Time for nonpartisan elections
Over the past several weeks, we have seen the local political parties begin their efforts to secure candidates for the election this November. While the Democrats usually have a full slate, the Republicans, in recent years, have run short.
A few elections back, the Republicans actually ran a Democrat who happened to be listed as a Republican because of voting in a Republican presidential primary. Oh well, beggars can’t be choosers, they say, and besides, that person was elected.
Which got me to thinking about how that would happen. How does a person whose ideology is with one party agree to run, and get elected, for a party that represents the opposite side of the spectrum?
As a former candidate who came within a few votes of being elected on two occasions, I had some interest in understanding this unusual phenomenon of what I call “party cross over.”
My research led me to the success of former Councilor Kenneth C. Abrahamson, who served Jamestown from 1977 to 1987. He was elected to the Town Council five times and has the distinction of being elected as a candidate for both parties and as an independent.
Now it’s well known that incumbents have a distinct advantage in being re-elected, but to switch parties and get elected and then run without any party affiliation and still get elected? That’s something special.
I’ve had the opportunity to meet Mr. Abrahamson and I immediately understood why he was so successful in communicating to voters his dedication to their best interests.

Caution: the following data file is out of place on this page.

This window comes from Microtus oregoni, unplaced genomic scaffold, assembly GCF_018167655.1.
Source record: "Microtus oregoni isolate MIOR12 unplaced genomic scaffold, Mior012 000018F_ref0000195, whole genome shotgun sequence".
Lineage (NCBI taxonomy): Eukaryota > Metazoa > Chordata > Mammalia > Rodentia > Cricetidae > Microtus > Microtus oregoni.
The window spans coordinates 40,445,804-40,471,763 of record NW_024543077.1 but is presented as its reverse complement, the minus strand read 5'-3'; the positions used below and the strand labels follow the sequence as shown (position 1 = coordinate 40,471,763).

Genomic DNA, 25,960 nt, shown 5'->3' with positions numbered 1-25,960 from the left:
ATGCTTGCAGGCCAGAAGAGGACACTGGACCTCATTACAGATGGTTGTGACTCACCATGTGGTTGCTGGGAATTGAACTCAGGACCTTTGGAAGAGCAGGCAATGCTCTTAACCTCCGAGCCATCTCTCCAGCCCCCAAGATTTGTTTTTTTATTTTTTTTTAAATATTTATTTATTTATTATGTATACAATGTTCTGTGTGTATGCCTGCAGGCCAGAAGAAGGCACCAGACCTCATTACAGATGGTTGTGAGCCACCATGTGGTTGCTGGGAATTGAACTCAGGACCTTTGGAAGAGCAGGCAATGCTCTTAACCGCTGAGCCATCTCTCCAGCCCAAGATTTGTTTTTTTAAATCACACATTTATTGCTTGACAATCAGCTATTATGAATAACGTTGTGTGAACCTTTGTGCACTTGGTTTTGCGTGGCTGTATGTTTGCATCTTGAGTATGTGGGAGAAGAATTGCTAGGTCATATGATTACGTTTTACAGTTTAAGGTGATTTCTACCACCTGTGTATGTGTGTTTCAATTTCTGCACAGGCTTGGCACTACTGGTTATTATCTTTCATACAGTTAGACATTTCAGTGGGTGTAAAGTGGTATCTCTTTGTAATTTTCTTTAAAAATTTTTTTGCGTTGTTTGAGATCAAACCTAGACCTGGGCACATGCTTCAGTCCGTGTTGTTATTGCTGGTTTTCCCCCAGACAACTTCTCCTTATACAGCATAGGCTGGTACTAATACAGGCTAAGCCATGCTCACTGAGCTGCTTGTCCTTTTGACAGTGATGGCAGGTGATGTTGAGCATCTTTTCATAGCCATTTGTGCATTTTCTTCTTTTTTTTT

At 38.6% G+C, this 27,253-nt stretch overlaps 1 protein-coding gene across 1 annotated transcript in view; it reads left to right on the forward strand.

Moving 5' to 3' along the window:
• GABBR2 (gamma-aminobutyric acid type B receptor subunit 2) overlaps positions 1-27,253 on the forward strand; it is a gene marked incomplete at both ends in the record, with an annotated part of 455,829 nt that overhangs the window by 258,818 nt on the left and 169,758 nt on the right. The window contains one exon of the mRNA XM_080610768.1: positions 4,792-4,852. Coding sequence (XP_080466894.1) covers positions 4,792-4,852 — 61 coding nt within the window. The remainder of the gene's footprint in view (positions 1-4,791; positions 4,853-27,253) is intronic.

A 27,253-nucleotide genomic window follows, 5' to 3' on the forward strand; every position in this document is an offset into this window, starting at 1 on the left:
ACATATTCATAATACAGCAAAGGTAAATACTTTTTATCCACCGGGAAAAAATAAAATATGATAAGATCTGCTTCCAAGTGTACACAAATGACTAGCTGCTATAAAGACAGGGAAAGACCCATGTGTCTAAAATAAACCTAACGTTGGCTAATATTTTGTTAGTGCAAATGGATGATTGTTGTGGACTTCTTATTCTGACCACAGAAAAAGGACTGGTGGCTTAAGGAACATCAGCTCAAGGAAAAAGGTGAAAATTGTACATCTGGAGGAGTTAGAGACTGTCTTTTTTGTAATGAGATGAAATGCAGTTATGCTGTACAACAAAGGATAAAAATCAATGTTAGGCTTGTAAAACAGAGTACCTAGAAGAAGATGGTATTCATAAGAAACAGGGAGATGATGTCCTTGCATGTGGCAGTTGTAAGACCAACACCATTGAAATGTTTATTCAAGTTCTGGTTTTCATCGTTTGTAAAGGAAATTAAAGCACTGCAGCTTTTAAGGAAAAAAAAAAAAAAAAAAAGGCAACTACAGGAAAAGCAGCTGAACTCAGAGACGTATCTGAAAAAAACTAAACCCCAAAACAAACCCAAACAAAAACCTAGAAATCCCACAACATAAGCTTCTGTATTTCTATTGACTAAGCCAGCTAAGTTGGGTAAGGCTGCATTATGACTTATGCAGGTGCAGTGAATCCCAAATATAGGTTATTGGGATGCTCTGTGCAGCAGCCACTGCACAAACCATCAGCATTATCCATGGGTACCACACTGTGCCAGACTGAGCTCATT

He didn’t care about liberal or conservative issues; those ideologies had nothing to do with the day-to-day needs of Jamestowners. Those are national issues, not local.
With that in mind, I started to review other multiple-term council members that I’ve met and spent time with. They included Arthur Clarke, Charlotte Richardson, Jerry McIntyre, Mark Liberati, Fred Pease, Guy Settipane, Ken Littman, David Long and Council President Julio Di- Giando.
In all the meetings with those listed above, I never once discussed the issues and needs of Jamestown in terms of their political party idealism. Each of them clearly strived to do the best job they could for the community they live in and love.
When it comes to local elections, one thing is consistent. We all love Jamestown and want the best for it. There is no Republican way to love your community and no Democrat way to love your community.
So if a candidate in local elections can cross over from one party to the other and still serve with the best intentions, then why should we have partisan elections at all? Why not eliminate the party for our local offi ces and embrace non-partisan candidates?
Newport has been non-partisan for several decades. Yes, they still have Republican and Democrat committees that endorse people, but candidates do not list affiliations on the local ballot. Anybody can run for office.
Being a small community, most anyone can come up with the financial resources to run a campaign. From my own experience, a handful of supporters can be just as effective as an official party committee.
I believe Jamestown has a large resource of candidates who have not stepped forward because they do not want to be identified with a party ideology. We could have people lined up well in advance, if we did not expect them to affiliate with a party in order to serve the community they love.
Let’s consider the potential of a non-partisan campaign season and the benefits of eliminating the stigma of affiliation and the community-dividing strategies of party politics.